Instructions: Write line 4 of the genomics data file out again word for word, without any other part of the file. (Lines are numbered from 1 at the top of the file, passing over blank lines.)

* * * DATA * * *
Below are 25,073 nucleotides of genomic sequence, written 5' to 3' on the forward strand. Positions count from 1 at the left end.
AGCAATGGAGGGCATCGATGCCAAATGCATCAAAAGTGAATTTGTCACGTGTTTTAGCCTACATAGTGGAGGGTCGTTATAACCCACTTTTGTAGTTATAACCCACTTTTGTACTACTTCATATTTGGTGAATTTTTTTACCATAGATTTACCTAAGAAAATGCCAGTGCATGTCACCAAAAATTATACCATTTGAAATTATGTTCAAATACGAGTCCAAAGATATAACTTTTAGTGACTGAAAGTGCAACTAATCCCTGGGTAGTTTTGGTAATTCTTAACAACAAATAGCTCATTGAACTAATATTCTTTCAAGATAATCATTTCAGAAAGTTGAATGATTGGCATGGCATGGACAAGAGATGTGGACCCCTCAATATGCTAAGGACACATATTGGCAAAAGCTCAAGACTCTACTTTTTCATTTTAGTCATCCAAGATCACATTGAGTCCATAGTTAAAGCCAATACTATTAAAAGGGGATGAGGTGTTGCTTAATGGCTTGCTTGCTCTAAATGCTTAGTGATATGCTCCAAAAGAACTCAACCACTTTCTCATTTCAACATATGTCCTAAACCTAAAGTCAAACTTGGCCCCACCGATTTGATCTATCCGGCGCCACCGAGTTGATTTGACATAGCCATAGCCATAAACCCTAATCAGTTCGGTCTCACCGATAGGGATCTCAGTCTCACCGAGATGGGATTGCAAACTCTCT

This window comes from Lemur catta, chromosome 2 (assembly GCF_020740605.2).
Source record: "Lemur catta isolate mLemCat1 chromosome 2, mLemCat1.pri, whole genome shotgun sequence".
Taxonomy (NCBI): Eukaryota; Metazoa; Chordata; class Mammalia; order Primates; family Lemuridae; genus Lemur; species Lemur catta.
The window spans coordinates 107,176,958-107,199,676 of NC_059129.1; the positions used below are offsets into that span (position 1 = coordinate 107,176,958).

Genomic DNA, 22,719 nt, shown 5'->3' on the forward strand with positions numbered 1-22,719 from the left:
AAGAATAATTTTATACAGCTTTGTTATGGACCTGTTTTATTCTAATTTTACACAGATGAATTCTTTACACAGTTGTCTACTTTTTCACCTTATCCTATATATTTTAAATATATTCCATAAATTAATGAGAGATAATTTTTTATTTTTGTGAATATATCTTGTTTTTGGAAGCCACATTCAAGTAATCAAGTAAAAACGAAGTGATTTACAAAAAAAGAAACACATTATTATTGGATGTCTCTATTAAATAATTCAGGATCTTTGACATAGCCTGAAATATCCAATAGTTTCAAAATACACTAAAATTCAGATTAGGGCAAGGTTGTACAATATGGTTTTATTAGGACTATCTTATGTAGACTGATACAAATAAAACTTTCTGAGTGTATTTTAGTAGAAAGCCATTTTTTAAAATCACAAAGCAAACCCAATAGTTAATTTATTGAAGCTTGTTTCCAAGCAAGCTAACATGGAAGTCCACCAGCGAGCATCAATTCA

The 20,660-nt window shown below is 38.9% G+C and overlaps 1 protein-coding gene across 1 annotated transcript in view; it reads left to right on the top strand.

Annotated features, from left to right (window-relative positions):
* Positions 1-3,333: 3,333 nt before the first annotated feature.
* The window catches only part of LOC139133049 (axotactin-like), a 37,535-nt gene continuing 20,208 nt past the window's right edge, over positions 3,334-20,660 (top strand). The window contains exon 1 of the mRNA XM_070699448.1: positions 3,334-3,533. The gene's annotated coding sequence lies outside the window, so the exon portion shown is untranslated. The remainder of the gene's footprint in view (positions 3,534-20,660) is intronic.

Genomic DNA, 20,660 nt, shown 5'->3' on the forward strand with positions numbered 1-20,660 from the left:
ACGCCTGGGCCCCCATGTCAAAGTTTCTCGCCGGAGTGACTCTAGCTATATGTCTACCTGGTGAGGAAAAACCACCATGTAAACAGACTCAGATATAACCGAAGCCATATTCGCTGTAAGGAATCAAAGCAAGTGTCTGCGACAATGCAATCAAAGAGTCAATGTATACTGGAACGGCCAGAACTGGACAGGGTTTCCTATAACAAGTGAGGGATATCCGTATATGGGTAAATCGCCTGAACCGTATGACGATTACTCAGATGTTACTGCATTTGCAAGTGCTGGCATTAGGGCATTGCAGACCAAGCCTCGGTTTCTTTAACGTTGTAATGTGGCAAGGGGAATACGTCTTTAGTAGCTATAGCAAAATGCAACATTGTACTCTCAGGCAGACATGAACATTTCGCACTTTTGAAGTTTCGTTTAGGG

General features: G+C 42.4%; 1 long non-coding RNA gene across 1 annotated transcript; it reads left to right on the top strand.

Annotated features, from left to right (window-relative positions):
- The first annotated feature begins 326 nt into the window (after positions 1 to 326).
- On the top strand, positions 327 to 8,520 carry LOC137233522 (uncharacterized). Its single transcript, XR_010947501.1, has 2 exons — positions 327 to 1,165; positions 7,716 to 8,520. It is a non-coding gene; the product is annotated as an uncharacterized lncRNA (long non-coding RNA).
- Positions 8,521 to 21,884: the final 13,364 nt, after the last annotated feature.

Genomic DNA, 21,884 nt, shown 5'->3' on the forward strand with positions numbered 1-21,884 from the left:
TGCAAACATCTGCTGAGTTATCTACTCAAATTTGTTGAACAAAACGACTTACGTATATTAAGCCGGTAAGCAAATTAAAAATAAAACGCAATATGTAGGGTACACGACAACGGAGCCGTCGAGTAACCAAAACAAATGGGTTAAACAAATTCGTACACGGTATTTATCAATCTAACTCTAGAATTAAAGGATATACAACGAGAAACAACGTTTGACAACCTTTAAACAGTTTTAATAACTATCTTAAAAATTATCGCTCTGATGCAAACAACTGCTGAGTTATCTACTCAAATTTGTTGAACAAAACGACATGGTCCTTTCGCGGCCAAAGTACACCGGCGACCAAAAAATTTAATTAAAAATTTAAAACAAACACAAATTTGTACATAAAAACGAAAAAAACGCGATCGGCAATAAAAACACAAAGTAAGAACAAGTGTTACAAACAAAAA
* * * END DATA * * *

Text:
Source record: "Lemur catta isolate mLemCat1 chromosome 2, mLemCat1.pri, whole genome shotgun sequence".